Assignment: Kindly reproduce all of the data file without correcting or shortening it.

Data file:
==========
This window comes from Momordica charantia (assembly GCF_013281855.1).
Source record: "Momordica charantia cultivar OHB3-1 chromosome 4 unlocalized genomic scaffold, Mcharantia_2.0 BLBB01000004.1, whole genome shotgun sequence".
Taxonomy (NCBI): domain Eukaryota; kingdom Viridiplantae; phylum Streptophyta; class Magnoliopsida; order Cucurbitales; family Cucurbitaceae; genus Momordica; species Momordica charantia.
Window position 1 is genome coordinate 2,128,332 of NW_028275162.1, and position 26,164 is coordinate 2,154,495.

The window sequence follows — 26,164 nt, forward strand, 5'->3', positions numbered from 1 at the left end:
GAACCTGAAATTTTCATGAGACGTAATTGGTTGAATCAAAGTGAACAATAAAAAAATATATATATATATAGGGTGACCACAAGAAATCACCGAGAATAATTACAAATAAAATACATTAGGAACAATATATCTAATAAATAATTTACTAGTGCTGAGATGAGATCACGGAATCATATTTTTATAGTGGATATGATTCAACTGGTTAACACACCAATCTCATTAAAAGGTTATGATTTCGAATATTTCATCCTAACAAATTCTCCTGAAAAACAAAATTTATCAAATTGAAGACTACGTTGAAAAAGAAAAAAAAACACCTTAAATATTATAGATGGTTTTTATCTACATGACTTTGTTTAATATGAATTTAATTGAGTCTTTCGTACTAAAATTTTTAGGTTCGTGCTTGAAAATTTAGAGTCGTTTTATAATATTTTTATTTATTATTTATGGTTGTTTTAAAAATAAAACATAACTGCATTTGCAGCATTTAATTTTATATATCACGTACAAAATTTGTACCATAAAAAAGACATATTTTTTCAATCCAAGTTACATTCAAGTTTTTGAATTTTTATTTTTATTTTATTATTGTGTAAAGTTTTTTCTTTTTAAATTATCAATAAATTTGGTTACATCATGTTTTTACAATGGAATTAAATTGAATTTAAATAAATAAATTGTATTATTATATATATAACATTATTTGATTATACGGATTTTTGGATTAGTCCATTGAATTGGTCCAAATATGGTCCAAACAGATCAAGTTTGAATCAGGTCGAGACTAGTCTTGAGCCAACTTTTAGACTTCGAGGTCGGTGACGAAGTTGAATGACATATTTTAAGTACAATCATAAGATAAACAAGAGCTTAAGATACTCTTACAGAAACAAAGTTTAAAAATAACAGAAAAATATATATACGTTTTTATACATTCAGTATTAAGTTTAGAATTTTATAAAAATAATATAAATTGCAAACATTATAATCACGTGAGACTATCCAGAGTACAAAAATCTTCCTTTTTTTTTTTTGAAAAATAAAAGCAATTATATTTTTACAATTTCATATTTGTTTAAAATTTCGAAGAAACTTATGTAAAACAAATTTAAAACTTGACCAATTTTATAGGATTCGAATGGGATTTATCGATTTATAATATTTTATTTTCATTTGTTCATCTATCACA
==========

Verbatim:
This window comes from Momordica charantia (assembly GCF_013281855.1).
Source record: "Momordica charantia cultivar OHB3-1 chromosome 4 unlocalized genomic scaffold, Mcharantia_2.0 BLBB01000004.1, whole genome shotgun sequence".
Taxonomy (NCBI): domain Eukaryota; kingdom Viridiplantae; phylum Streptophyta; class Magnoliopsida; order Cucurbitales; family Cucurbitaceae; genus Momordica; species Momordica charantia.
Window position 1 is genome coordinate 2,128,332 of NW_028275162.1, and position 26,164 is coordinate 2,154,495.

The window sequence follows — 26,164 nt, forward strand, 5'->3', positions numbered from 1 at the left end:
GAACCTGAAATTTTCATGAGACGTAATTGGTTGAATCAAAGTGAACAATAAAAAAATATATATATATATAGGGTGACCACAAGAAATCACCGAGAATAATTACAAATAAAATACATTAGGAACAATATATCTAATAAATAATTTACTAGTGCTGAGATGAGATCACGGAATCATATTTTTATAGTGGATATGATTCAACTGGTTAACACACCAATCTCATTAAAAGGTTATGATTTCGAATATTTCATCCTAACAAATTCTCCTGAAAAACAAAATTTATCAAATTGAAGACTACGTTGAAAAAGAAAAAAAAACACCTTAAATATTATAGATGGTTTTTATCTACATGACTTTGTTTAATATGAATTTAATTGAGTCTTTCGTACTAAAATTTTTAGGTTCGTGCTTGAAAATTTAGAGTCGTTTTATAATATTTTTATTTATTATTTATGGTTGTTTTAAAAATAAAACATAACTGCATTTGCAGCATTTAATTTTATATATCACGTACAAAATTTGTACCATAAAAAAGACATATTTTTTCAATCCAAGTTACATTCAAGTTTTTGAATTTTTATTTTTATTTTATTATTGTGTAAAGTTTTTTCTTTTTAAATTATCAATAAATTTGGTTACATCATGTTTTTACAATGGAATTAAATTGAATTTAAATAAATAAATTGTATTATTATATATATAACATTATTTGATTATACGGATTTTTGGATTAGTCCATTGAATTGGTCCAAATATGGTCCAAACAGATCAAGTTTGAATCAGGTCGAGACTAGTCTTGAGCCAACTTTTAGACTTCGAGGTCGGTGACGAAGTTGAATGACATATTTTAAGTACAATCATAAGATAAACAAGAGCTTAAGATACTCTTACAGAAACAAAGTTTAAAAATAACAGAAAAATATATATACGTTTTTATACATTCAGTATTAAGTTTAGAATTTTATAAAAATAATATAAATTGCAAACATTATAATCACGTGAGACTATCCAGAGTACAAAAATCTTCCTTTTTTTTTTTTGAAAAATAAAAGCAATTATATTTTTACAATTTCATATTTGTTTAAAATTTCGAAGAAACTTATGTAAAACAAATTTAAAACTTGACCAATTTTATAGGATTCGAATGGGATTTATCGATTTATAATATTTTATTTTCATTTGTTCATCTATCACA